Friday, September 19, 2014

Death Metal Briefs 2014

Seared Flesh--Hold the Tomato

For the most part, I haven't been devoting much time to the simple pleasures of death metal. But there's only so much depressing folk and doom I listen to before I've got to break out the audio junk food. To pair with the reliable joys of death metal, I'll be breaking out the tired tried-and-true metaphor of music as food--specifically, fast food hamburgers.

Empatic: Ruined Landscape
3 out of 5 stars


When I think of the audio junk food type of death metal, I of course think of Poland. But even as far as Poland is concerned, Empatic stands out as pure pulp. Sometimes, that's what you need. They combine death metal (with some small resemblance to Behemoth) with very strong influences from big-name, groove-inflected death metal like DevilDriver, Lamb of God, and Dååth. It's extremely accessible, with moshing breakdowns and leads that any metal fan could latch onto. This is the McDonald's cheeseburger of death metal.



Tuesday, September 16, 2014

Ides of Gemini: Old World New Wave (2014)

Ides of Apollo

When we last left our heroes, they were doing a little something I called "dream doom." I wasn't the first to call them that, but I found it appropriate enough. The earthy female vocals delivered in an ethereal style, the slow but not terribly heavy guitar riffs, and overall dreamy feel was pretty well summed up by that.

With Old World New Wave, they've changed direction. They still do a bit of the dream doom ("White Hart" or "May 22, 1453"), but new influences have taken a prominent place. Opener "Black Door" is a bold statement of the change, with an uptempo riff and big chorus that--other than the vocals--sound like a completely different band. Indeed, it could be a Dawnbringer cover. But that's not indicative of everything else on the new album.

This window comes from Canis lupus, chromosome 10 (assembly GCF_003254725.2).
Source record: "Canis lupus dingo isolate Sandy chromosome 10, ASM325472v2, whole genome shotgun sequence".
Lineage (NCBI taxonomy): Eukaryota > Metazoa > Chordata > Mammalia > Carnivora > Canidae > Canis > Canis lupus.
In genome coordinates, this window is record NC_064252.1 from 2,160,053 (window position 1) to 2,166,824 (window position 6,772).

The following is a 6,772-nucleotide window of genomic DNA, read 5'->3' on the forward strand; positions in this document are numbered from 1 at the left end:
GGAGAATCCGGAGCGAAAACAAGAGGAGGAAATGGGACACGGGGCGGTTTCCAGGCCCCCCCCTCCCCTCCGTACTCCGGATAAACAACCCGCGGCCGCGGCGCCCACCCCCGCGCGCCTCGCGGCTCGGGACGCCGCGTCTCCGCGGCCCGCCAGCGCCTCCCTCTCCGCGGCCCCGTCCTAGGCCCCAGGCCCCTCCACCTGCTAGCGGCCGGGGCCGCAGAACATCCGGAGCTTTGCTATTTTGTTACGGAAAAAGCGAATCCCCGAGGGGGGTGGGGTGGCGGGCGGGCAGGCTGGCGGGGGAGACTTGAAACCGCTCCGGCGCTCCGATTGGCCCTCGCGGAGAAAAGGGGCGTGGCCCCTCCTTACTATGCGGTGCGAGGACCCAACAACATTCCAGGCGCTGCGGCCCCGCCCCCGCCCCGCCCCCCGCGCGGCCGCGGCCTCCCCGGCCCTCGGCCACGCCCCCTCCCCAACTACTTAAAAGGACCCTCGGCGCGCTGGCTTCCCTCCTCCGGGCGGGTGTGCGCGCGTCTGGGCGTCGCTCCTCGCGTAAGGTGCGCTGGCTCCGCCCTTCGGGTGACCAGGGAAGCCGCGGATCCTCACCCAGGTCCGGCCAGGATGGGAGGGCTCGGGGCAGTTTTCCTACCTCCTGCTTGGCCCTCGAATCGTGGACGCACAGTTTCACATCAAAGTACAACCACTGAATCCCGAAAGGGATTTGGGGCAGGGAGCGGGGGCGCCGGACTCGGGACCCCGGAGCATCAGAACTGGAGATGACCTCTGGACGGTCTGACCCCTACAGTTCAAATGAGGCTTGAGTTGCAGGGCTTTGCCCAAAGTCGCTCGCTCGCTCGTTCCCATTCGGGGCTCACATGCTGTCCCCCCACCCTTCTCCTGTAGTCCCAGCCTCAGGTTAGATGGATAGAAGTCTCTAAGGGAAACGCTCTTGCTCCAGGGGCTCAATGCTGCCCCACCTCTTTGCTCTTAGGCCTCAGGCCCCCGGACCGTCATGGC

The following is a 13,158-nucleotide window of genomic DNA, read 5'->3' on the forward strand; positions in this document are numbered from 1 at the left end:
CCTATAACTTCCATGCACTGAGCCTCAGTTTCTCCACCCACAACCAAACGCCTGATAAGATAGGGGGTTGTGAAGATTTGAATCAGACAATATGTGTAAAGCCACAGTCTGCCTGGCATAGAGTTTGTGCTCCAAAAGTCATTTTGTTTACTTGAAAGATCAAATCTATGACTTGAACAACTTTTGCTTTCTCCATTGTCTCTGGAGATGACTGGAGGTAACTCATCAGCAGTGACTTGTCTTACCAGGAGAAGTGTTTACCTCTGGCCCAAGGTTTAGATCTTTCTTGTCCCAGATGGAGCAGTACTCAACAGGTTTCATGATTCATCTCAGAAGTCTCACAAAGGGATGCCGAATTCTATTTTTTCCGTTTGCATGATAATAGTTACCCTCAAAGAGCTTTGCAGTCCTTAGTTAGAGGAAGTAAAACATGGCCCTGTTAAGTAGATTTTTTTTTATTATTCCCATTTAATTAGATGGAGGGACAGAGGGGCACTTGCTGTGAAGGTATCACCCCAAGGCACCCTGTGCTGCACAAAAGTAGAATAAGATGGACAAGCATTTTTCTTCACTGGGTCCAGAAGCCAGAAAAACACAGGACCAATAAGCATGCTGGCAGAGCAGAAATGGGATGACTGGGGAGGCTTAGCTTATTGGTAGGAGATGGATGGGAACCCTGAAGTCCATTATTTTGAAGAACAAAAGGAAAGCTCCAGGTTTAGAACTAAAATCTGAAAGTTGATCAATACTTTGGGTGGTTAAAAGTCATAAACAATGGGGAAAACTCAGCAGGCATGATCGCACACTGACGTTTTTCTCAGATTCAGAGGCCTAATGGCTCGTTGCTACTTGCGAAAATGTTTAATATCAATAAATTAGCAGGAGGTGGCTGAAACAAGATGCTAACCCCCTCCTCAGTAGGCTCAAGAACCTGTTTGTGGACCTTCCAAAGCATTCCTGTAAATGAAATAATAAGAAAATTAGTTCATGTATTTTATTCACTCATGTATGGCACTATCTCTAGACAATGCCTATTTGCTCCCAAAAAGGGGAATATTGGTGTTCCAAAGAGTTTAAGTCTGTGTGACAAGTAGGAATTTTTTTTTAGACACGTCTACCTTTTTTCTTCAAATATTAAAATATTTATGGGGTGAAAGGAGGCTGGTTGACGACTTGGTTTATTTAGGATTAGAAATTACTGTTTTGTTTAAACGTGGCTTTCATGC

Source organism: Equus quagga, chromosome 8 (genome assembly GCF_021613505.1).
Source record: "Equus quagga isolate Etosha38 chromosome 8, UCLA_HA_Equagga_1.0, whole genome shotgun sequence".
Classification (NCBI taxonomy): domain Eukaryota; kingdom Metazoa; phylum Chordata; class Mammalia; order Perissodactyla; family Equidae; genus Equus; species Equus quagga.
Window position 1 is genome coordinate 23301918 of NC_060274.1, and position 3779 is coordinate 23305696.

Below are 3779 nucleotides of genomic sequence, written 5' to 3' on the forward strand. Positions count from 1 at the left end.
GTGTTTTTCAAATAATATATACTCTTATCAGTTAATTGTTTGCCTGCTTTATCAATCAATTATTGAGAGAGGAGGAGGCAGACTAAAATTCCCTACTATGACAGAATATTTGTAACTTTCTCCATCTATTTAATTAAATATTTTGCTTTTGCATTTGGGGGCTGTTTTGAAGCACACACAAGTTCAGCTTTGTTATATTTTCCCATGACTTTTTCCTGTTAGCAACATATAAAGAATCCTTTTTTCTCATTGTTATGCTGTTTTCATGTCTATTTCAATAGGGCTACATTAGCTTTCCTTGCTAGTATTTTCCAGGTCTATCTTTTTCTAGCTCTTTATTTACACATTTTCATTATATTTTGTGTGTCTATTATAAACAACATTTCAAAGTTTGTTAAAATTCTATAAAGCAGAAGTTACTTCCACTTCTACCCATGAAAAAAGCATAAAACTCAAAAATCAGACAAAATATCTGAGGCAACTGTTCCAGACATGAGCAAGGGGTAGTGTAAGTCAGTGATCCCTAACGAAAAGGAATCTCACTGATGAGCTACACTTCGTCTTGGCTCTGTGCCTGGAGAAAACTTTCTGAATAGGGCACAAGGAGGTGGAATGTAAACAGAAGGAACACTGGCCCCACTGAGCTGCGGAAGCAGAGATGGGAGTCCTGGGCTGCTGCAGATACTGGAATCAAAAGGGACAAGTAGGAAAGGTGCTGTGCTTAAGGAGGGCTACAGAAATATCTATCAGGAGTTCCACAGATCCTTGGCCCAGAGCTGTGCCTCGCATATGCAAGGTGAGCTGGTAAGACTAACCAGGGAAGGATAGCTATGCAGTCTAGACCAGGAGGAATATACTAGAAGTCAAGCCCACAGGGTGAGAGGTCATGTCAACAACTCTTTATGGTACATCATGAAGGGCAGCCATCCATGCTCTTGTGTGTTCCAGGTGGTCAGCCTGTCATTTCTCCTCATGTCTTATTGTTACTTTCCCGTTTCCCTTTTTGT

Friday, September 12, 2014

Out of the Darkness

This weekend is the Out of the Darkness suicide prevention walk in Omaha, which I will be attending. As many of you know, my brother committed suicide nearly two years ago.

I've embedded a widget in the sidebar that you can follow if you would like to donate to the American Foundation for Suicide Prevention.

Wednesday, September 10, 2014

Wolvserpent: Perigaea Antahkarana (2013)

Not Merely Amplifier Worship

Wolvserpent is an accessible drone doom band. At least, if that’s possible, then they are it. If there is an entry point to this realm, Perigaea Antahkarana might be it. Or perhaps that’s asking too much.

The thing about Sunn O))), or Nadja, or some manifestations of Boris: they sound cool and everything, but a lot of what they do doesn’t sound like a song. Throughout this album, Wolvserpent always sound like they’re playing a song. For a perfectly listenable 80 minutes, by the way, and if you know my reviews you know that I am extremely critical of bands who go on longer than necessary. Wolvserpent did not overstay their welcome.